There will be a new NCAA Division II women’s basketball champion this season. Northwest Missouri State made sure of that.
The Bearcats, led by senior center Kyla Roehrig’s 26 points and 17 rebounds, not only defeated Emporia State 79-63 in the championship game of the MIAA Women’s Basketball Tournament on Sunday at Municipal Auditorium, but also probably dashed the Hornets’ hopes of defending its national title.
The Bearcats, 25-4, will be the second seed in the South Central Regional Tournament in Tallequah, Okla., and Washburn of the MIAA, will also have a seed. Emporia State wasn't expected to get an at-large bid.
“It’s a shame,” said Northwest Missouri State coach Gene Steinmeyer. “For this league to only get two teams is really sad.”
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But Steinmeyer couldn’t feel too bad about costing the MIAA a team in the tournament.
“It would be a shame not to see the national champs not get in. ... It also would be a shame to see (Emporia State) matched up with us,” said Steinmeyer, whose team likely would have faced Emporia, 20-9, in a first-round round game of second and seven seeds had the Hornets been in the regional. The Hornets might not have been left out had it not been for some upsets in some other tournaments, particularly the Heartland and Lone Star conferences.
Emporia State, which has been playing shorthanded for most of the season because of key injuries to some players who were part of the 2010 national championship, beat Central Missouri in overtime and upset second-seeded Washburn to get to Sunday’s championship game.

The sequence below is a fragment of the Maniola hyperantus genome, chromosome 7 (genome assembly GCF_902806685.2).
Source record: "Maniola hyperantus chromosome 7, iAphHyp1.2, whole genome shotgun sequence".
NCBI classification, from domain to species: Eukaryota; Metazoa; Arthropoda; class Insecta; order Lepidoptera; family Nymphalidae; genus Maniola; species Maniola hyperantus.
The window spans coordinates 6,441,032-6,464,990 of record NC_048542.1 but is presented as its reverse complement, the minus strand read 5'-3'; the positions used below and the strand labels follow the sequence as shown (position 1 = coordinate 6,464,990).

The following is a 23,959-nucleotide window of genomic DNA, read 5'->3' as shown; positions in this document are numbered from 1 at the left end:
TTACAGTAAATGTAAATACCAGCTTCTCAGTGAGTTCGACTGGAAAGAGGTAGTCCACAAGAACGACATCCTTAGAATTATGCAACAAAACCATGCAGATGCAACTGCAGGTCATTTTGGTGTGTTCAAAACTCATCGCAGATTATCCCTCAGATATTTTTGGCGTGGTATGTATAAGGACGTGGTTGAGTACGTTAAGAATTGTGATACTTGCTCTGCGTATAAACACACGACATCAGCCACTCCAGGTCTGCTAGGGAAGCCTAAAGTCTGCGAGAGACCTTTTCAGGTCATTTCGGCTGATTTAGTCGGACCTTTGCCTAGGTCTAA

But they fell behind 10-0 to Northwest Missouri and spent the rest of the game playing catch-up against a Bearcats team that trailed for only 2 minutes of the tournament, in the opening round against No. 8 Truman State.
Emporia, behind the relentless play of senior Alli Volkens, who scored 29 points with 18 rebounds, got to within 52-50 on Volkens’ three-point play with 12:59 to play in the game, but the Bearcats then went on a 19-4 run and put the game away.
Volkens, a 6-2 senior, bit back her lip but unsuccessfully could not hold back her tears when asked how difficult will it be not to be able to defend the national title.
“It (stinks),” she said, “but this is the position we’ve been put in,” she said.
Jory Collins, who replaced Brandon Schneider as the Hornets’ head coach this season, was equally as disappointed.
“It’s tough because in my first year, I had expectations for myself, and our team, and the last thing you want to do coming off a national championship is to let your school down and your fan base down,” said Collins. “We’re supposed to be an NCAA tournament team every year, and we’re supposed to make noise in the tournament every single year.
“To not have a chance to at least get in but I’m proud of our young players. As disappointed as I am that we’re done, I’m just excited about what’s coming for us the next few years.”